Sep 4, 2007
What does "We prefer MasterCard" mean? And what could it mean in the future?
You see this kind of thing all over Asia and in some other places as well. What in the world does it mean? Does this merchant only accept MasterCard? No. Do you get a discount if you pay by MasterCard? Sometimes, but most of the time you don't. Do customers even look at this sign? I would guess that I paid more attention to it than thousands of other customers all put together.
Imagine instead that this sign meant that you have to pay a surcharge if you use any card other than MasterCard. Sounds too farfetched? Think again.
Competition between Visa and MasterCard is heating up in ways that were unimaginable in the past. When both companies have to show strong growth to justify stock prices, they will need to find new ways to compete to get their brands on cards and get merchants to prefer their brand over others. The key to the whole thing is interchange. Merchants will be more accepting of interchange on brands that offer true merchant-centric features and they will increasingly be tempted to add surcharges on brands that don't offer any real benefit. When a brand is able to demonstrate that the fees it charges merchants are more structurally stable than those of other brands, card issuers will automatically prefer to put that brand on their cards.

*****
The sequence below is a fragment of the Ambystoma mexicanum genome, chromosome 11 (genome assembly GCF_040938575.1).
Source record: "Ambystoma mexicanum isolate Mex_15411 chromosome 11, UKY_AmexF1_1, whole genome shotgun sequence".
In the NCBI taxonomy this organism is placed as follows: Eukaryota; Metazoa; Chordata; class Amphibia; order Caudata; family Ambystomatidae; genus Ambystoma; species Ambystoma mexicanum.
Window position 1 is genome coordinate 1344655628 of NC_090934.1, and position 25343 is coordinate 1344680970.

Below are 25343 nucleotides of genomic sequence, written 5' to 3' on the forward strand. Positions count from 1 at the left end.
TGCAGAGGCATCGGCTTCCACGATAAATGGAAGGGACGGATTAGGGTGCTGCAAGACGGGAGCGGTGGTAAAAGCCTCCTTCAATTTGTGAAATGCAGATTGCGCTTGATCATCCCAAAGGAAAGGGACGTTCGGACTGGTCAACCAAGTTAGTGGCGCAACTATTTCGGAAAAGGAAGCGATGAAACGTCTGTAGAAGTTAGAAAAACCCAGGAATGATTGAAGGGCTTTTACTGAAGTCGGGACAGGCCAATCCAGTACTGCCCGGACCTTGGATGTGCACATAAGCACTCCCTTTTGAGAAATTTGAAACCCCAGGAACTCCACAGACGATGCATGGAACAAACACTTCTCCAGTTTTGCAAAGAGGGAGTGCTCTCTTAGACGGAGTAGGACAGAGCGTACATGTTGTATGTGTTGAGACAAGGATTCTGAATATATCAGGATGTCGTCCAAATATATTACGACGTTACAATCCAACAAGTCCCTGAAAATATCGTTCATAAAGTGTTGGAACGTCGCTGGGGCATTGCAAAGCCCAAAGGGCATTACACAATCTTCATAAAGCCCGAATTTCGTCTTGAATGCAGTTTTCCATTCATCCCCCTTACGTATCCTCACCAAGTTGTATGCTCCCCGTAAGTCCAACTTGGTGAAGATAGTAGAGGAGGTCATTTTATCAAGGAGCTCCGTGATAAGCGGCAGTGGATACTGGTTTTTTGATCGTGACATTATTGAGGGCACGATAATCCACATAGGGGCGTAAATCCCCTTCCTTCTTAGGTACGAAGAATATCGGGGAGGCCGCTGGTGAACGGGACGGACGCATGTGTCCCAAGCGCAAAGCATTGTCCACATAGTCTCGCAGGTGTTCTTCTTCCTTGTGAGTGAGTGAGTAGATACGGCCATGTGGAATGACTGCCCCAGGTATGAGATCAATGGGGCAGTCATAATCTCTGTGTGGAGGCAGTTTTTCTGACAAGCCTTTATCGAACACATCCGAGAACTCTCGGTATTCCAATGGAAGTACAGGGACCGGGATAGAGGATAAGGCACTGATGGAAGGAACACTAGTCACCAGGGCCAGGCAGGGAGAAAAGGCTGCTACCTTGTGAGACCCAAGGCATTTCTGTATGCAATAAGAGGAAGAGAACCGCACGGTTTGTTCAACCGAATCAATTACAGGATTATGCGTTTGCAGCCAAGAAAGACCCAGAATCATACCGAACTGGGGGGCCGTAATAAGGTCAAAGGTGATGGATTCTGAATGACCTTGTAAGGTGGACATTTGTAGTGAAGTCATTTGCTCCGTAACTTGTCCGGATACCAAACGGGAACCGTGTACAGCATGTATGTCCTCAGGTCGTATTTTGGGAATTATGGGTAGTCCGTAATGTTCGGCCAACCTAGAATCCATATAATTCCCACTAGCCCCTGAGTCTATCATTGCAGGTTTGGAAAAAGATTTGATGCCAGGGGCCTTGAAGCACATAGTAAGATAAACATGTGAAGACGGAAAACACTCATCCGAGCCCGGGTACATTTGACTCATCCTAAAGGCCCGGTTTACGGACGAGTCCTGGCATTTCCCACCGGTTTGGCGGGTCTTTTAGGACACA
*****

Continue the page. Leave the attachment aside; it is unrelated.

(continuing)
Of course, there is another way to get merchants to prefer a payment brand over others: eliminate or drastically slash interchange fees on that brand. Theoretically, one could imagine that this strategy would increase merchant acceptance, and that greater acceptance would attract more issuers. But the jump in acceptance would be very gradual whereas the cut in interchange revenue would be instantaneous. It's difficult to see how card issuers could be happy with that.
The only real strategy is for payment brands to focus on making their cards much more useful to merchants, with new and unique merchant-centric features that justify interchange.